The Permanent Five (P5) members of the United States Security Council – the five nuclear weapon states recognised by the Non-Proliferation Treaty  – will meet in Washington between 27 – 29 June 2012 to discuss nuclear transparency issues.

This will be the third such conference to take place, following similar events in London in September 2009 and in Paris in June – July 2011.  The conference is expected to discuss confidence-building measures towards nuclear disarmament, disarmament verification, and progress made by P5 states in meeting their commitments under the action plan agreed at the 2010 Non-Proliferation Treaty Review Conference.  

The US State Department, which is hosting the event, is also organising a 'public event' alongside the Washington  meeting, which is intended to provide an opportunity for dialogue from a non-governmental perspective.  A communique summarising progress made at the conference is expected to be issued following the meeting.


A US Nuclear Regulatory Commission (NRC) review of lessons for the US nuclear power industry in the aftermath of the Fukushima crisis will not consider the expansion of emergency planning zones around US reactors, an agency official has announced. Kevin Williams, NRC Branch Chief for the NRC's Division of Preparedness, stated that the issue will be dealt with “outside of that process”.

Non-government organisations in the USA have called for an expansion of the emergency zones and improvements to emergency response planning around US nuclear reactors.  A coalition of 38 groups is proposing that the current 10 mile emergency planning zone should be extended to include the area within a 25-mile radius of a reactor site.  An emergency evacuation zone should be established within a 50-mile radius around a reactor site, and the radius of the zone within which countermeasures should be taken against the ingestion of radioactive materials should extend to a 100-mile radius.

During the Fukushima crisis the NRC advised that American citizens should evacuate to 50 miles from the Fukushima nuclear power plant. At the time, the Japanese government were only recommending evacuation out to 12 miles, although they later extended this to 18 miles, and as far as 31 miles in specific areas.  NRC now claims that the 50-mile recommendation was based on partial information and was based on assumptions which turned out not to be correct.

NRC has stated that emergency preparedness is one of the areas being addressed as part of a holistic review as a result of the work of its Fukushima 'lessons learned' task force, and that there will be a re-evaluation of the basis for defining emergency planning zones and the distribution of potassium iodide tablets to the public.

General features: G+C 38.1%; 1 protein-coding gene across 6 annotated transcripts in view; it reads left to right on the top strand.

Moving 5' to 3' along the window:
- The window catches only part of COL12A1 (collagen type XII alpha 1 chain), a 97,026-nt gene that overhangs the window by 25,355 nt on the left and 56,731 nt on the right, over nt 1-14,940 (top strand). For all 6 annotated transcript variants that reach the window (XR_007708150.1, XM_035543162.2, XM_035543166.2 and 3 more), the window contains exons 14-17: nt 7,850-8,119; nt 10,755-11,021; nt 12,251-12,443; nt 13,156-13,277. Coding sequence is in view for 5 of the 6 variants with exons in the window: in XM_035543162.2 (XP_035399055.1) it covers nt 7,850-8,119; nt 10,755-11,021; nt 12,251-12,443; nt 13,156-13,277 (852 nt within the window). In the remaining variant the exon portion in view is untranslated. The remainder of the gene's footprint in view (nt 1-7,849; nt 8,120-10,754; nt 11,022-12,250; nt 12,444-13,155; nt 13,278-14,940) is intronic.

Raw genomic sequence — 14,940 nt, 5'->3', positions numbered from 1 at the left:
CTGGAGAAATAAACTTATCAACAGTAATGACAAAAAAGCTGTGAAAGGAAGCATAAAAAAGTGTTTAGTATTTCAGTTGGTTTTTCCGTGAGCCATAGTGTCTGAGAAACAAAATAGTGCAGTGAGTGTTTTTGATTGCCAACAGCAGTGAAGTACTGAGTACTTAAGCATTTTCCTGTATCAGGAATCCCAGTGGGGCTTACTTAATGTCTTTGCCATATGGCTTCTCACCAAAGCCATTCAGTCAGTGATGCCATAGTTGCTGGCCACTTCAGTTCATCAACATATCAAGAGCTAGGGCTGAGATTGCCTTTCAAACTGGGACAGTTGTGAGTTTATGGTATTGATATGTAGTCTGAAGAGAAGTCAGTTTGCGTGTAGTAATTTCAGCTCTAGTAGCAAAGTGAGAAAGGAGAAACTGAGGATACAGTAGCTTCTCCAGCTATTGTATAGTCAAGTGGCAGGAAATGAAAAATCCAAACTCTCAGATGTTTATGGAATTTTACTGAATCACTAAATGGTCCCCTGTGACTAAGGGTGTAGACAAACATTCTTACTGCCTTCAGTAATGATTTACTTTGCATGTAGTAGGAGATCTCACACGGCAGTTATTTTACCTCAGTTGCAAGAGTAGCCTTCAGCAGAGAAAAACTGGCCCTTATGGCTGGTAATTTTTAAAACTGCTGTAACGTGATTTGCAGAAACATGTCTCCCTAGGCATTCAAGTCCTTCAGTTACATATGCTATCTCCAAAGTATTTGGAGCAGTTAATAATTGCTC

Acting on behalf of Nuclear Information Service, independent consultants Large & Associates have reviewed arrangements for defining emergency planning zones around Atomic Weapons Establishment sites in the UK and concluded that they should be reviewed in the light of the Fukushima emergency.


The Office for Nuclear Regulation (ONR) has published figures for the UK's annual holdings of fissile materials for the year 2011.  The figures have been reported to the International Atomic Energy Agency (IAEA).

At 31 December 2011 the UK held a total of 118.2 tonnes of civil unirradiated plutonium, up from 114.8 tonnes the previous year.  The majority of this (113.3 tonnes) was in the form of unirradiated separated plutonium in product stores at reprocessing plants.  A further 32 tonnes of plutonium were held in the form of spent civil reactor fuel.  

The UK's stocks of civil high enriched uranium remained constant at 1,400 kilogrammes.

Military stockpiles of fissile material are held separately from civil stocks and are not reported by the government.


The Office for Nuclear Regulation has written an enforcement letter to the Atomic Weapons Establishment (AWE) following a breach of the Ionising Radiations Regulations 1999 at AWE sites.  The breach resulted from a failure  to issue outside workers at AWE sites with passbooks for recording radiation doses.

ONR concluded that, because AWE brought the matter to their attention and because individuals involved had been adequately monitored with suitable records kept, no further regulatory action was required beyond sending the letter.

ONR has now issued an exemption to the regulations to bring AWE back into compliance.


MoD has submitted a planning application to West Berkshire Council for construction of a new water storage tank at AWE Burghfield.  The proposed new tank will replace an existing reservoir which is used to supply potable water and firewater at the Burghfield site.